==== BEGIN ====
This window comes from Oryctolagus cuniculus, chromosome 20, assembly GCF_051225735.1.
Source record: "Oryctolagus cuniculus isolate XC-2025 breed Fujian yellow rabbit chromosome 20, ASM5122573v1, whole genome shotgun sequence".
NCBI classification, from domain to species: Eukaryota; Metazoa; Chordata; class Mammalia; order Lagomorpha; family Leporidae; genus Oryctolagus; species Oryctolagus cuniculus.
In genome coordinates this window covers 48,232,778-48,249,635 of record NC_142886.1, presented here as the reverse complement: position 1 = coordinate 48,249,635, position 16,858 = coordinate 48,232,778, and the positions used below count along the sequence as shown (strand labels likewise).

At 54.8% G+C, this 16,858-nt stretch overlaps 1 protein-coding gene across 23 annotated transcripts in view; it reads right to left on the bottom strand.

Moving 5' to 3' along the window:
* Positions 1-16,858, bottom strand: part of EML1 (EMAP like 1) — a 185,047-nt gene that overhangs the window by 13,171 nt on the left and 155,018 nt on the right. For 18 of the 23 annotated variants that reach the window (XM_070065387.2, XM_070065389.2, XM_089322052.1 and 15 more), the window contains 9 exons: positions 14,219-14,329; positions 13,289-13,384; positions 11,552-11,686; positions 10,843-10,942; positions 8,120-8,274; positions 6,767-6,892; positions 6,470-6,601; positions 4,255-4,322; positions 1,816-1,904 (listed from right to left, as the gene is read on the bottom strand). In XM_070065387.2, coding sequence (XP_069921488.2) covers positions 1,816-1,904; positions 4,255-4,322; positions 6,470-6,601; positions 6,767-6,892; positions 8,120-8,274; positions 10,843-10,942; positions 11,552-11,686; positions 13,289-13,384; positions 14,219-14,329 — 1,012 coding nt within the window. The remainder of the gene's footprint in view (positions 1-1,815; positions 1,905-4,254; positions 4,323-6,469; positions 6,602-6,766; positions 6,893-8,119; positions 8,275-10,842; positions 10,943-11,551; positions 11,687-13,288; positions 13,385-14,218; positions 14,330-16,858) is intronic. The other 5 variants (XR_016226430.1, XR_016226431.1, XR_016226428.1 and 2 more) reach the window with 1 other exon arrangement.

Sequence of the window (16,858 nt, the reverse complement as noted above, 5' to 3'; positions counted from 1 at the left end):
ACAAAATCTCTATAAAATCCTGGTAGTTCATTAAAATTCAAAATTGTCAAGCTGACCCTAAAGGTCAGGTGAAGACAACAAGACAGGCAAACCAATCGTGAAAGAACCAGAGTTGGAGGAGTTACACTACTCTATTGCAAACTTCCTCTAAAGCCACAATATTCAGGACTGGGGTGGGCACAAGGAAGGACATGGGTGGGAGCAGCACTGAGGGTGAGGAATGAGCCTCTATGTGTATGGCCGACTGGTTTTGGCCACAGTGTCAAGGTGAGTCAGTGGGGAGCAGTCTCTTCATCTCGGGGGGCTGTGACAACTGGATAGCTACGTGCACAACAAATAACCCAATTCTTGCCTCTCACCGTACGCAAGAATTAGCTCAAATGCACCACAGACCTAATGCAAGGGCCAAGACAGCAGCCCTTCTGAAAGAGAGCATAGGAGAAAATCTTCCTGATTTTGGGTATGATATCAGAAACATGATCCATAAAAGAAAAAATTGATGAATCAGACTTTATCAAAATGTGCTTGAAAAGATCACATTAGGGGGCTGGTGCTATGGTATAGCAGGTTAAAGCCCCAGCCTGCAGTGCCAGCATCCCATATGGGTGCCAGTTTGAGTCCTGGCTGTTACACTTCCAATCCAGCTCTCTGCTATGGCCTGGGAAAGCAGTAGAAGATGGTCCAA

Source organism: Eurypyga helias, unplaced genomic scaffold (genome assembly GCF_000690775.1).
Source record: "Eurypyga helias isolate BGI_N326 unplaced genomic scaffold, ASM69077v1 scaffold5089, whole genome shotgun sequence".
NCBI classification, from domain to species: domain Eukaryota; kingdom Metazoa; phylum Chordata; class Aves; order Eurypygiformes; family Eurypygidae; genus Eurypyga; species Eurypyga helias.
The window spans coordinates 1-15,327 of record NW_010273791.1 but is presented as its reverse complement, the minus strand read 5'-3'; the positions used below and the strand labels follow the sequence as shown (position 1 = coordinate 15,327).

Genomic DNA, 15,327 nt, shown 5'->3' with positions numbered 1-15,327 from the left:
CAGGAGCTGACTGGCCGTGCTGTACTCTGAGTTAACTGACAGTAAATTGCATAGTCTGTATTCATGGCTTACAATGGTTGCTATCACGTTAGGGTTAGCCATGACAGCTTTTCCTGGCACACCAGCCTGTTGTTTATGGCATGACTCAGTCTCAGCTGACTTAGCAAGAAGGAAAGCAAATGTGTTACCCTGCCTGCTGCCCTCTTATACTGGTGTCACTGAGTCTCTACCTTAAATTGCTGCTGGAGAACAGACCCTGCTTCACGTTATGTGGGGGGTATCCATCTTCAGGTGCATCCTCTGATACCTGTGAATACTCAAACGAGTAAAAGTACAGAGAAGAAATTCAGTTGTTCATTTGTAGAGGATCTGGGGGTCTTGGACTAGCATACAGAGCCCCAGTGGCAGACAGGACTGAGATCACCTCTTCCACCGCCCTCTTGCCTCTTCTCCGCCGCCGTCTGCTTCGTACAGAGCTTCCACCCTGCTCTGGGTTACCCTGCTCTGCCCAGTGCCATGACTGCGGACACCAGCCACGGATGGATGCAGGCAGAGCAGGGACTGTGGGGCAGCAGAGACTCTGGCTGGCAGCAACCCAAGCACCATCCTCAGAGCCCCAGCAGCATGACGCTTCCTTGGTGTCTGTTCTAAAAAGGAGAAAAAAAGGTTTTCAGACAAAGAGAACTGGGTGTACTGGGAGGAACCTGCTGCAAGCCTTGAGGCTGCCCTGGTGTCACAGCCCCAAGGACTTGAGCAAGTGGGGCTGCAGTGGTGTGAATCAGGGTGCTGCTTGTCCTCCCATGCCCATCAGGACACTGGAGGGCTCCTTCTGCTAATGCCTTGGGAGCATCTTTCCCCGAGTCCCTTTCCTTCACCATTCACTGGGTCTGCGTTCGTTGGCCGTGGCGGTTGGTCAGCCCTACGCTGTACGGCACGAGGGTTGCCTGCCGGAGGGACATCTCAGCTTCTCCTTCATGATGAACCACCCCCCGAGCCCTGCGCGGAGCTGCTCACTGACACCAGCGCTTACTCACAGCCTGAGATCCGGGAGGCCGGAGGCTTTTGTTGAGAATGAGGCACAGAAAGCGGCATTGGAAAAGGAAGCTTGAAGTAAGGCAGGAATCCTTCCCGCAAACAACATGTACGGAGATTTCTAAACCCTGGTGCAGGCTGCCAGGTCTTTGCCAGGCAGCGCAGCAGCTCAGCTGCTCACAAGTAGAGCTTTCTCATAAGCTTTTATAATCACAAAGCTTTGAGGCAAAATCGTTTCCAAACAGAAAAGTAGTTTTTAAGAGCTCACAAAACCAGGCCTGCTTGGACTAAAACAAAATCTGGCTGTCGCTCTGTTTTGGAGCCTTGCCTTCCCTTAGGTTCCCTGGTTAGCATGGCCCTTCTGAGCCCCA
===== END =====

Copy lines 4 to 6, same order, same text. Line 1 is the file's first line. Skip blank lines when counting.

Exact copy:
In genome coordinates this window covers 48,232,778-48,249,635 of record NC_142886.1, presented here as the reverse complement: position 1 = coordinate 48,249,635, position 16,858 = coordinate 48,232,778, and the positions used below count along the sequence as shown (strand labels likewise).

At 54.8% G+C, this 16,858-nt stretch overlaps 1 protein-coding gene across 23 annotated transcripts in view; it reads right to left on the bottom strand.

Moving 5' to 3' along the window: